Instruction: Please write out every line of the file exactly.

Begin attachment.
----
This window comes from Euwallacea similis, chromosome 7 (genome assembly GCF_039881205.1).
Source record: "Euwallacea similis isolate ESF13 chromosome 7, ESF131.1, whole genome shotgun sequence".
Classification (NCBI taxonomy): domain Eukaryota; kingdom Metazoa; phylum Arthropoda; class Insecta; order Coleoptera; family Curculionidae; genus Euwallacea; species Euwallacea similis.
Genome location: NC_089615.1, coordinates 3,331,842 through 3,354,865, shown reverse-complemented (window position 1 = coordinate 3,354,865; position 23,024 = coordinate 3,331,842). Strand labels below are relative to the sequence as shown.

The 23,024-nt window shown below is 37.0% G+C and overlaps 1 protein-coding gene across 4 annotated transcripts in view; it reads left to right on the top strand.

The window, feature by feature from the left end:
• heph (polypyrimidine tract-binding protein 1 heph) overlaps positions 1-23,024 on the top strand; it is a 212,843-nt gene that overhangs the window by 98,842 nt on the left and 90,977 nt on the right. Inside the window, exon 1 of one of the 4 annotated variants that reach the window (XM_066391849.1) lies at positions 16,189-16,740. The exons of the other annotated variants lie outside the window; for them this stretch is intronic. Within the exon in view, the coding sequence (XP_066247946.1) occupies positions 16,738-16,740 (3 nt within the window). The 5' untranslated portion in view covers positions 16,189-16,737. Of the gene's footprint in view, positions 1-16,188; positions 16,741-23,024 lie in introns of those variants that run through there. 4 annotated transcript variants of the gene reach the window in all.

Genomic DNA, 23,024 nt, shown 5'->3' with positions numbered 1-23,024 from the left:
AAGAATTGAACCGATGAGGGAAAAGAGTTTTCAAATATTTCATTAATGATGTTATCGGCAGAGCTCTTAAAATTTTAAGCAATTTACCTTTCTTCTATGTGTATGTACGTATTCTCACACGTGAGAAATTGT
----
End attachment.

This window comes from Euwallacea similis, chromosome 7 (genome assembly GCF_039881205.1).
Source record: "Euwallacea similis isolate ESF13 chromosome 7, ESF131.1, whole genome shotgun sequence".
Classification (NCBI taxonomy): domain Eukaryota; kingdom Metazoa; phylum Arthropoda; class Insecta; order Coleoptera; family Curculionidae; genus Euwallacea; species Euwallacea similis.
Genome location: NC_089615.1, coordinates 3,331,842 through 3,354,865, shown reverse-complemented (window position 1 = coordinate 3,354,865; position 23,024 = coordinate 3,331,842). Strand labels below are relative to the sequence as shown.

The 23,024-nt window shown below is 37.0% G+C and overlaps 1 protein-coding gene across 4 annotated transcripts in view; it reads left to right on the top strand.

The window, feature by feature from the left end:
• heph (polypyrimidine tract-binding protein 1 heph) overlaps positions 1-23,024 on the top strand; it is a 212,843-nt gene that overhangs the window by 98,842 nt on the left and 90,977 nt on the right. Inside the window, exon 1 of one of the 4 annotated variants that reach the window (XM_066391849.1) lies at positions 16,189-16,740. The exons of the other annotated variants lie outside the window; for them this stretch is intronic. Within the exon in view, the coding sequence (XP_066247946.1) occupies positions 16,738-16,740 (3 nt within the window). The 5' untranslated portion in view covers positions 16,189-16,737. Of the gene's footprint in view, positions 1-16,188; positions 16,741-23,024 lie in introns of those variants that run through there. 4 annotated transcript variants of the gene reach the window in all.

Genomic DNA, 23,024 nt, shown 5'->3' with positions numbered 1-23,024 from the left:
AAGAATTGAACCGATGAGGGAAAAGAGTTTTCAAATATTTCATTAATGATGTTATCGGCAGAGCTCTTAAAATTTTAAGCAATTTACCTTTCTTCTATGTGTATGTACGTATTCTCACACGTGAGAAATTGT